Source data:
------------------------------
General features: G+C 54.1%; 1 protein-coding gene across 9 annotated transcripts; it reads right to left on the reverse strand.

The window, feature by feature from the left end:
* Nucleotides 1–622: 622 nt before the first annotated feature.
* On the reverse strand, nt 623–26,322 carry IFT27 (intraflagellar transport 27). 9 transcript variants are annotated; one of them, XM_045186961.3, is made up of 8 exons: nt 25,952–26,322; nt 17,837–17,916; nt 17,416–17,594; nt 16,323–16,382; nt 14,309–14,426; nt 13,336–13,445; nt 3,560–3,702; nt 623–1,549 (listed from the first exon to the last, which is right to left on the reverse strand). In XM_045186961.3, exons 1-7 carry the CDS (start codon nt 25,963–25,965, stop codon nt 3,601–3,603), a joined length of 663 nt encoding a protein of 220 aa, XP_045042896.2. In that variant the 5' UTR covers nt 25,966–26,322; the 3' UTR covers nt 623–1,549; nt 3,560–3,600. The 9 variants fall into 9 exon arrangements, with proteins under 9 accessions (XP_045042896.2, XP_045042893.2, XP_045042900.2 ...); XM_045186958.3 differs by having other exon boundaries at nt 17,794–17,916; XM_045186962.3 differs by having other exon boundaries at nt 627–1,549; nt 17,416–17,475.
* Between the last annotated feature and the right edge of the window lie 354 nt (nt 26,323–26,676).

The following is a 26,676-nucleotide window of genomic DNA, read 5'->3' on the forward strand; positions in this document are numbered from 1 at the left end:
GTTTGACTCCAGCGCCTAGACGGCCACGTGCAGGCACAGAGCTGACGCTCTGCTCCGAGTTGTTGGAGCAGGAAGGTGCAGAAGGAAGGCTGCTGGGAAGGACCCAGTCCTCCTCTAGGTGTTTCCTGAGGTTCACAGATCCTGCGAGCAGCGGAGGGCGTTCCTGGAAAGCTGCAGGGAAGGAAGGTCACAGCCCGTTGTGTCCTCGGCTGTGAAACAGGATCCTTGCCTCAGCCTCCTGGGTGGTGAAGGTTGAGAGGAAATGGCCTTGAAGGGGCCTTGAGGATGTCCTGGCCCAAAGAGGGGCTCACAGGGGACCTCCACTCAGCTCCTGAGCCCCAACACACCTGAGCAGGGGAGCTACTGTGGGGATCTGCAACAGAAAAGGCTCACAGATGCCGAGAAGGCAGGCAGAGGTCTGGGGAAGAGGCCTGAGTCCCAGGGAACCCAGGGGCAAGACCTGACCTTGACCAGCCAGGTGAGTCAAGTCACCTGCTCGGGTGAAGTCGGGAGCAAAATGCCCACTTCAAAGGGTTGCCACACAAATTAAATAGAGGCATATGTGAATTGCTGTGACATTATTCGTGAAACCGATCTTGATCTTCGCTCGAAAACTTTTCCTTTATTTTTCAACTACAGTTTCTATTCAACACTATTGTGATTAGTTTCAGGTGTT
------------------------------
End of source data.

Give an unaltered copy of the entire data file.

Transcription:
General features: G+C 54.1%; 1 protein-coding gene across 9 annotated transcripts; it reads right to left on the reverse strand.

The window, feature by feature from the left end:
* Nucleotides 1–622: 622 nt before the first annotated feature.
* On the reverse strand, nt 623–26,322 carry IFT27 (intraflagellar transport 27). 9 transcript variants are annotated; one of them, XM_045186961.3, is made up of 8 exons: nt 25,952–26,322; nt 17,837–17,916; nt 17,416–17,594; nt 16,323–16,382; nt 14,309–14,426; nt 13,336–13,445; nt 3,560–3,702; nt 623–1,549 (listed from the first exon to the last, which is right to left on the reverse strand). In XM_045186961.3, exons 1-7 carry the CDS (start codon nt 25,963–25,965, stop codon nt 3,601–3,603), a joined length of 663 nt encoding a protein of 220 aa, XP_045042896.2. In that variant the 5' UTR covers nt 25,966–26,322; the 3' UTR covers nt 623–1,549; nt 3,560–3,600. The 9 variants fall into 9 exon arrangements, with proteins under 9 accessions (XP_045042896.2, XP_045042893.2, XP_045042900.2 ...); XM_045186958.3 differs by having other exon boundaries at nt 17,794–17,916; XM_045186962.3 differs by having other exon boundaries at nt 627–1,549; nt 17,416–17,475.
* Between the last annotated feature and the right edge of the window lie 354 nt (nt 26,323–26,676).

The following is a 26,676-nucleotide window of genomic DNA, read 5'->3' on the forward strand; positions in this document are numbered from 1 at the left end:
GTTTGACTCCAGCGCCTAGACGGCCACGTGCAGGCACAGAGCTGACGCTCTGCTCCGAGTTGTTGGAGCAGGAAGGTGCAGAAGGAAGGCTGCTGGGAAGGACCCAGTCCTCCTCTAGGTGTTTCCTGAGGTTCACAGATCCTGCGAGCAGCGGAGGGCGTTCCTGGAAAGCTGCAGGGAAGGAAGGTCACAGCCCGTTGTGTCCTCGGCTGTGAAACAGGATCCTTGCCTCAGCCTCCTGGGTGGTGAAGGTTGAGAGGAAATGGCCTTGAAGGGGCCTTGAGGATGTCCTGGCCCAAAGAGGGGCTCACAGGGGACCTCCACTCAGCTCCTGAGCCCCAACACACCTGAGCAGGGGAGCTACTGTGGGGATCTGCAACAGAAAAGGCTCACAGATGCCGAGAAGGCAGGCAGAGGTCTGGGGAAGAGGCCTGAGTCCCAGGGAACCCAGGGGCAAGACCTGACCTTGACCAGCCAGGTGAGTCAAGTCACCTGCTCGGGTGAAGTCGGGAGCAAAATGCCCACTTCAAAGGGTTGCCACACAAATTAAATAGAGGCATATGTGAATTGCTGTGACATTATTCGTGAAACCGATCTTGATCTTCGCTCGAAAACTTTTCCTTTATTTTTCAACTACAGTTTCTATTCAACACTATTGTGATTAGTTTCAGGTGTT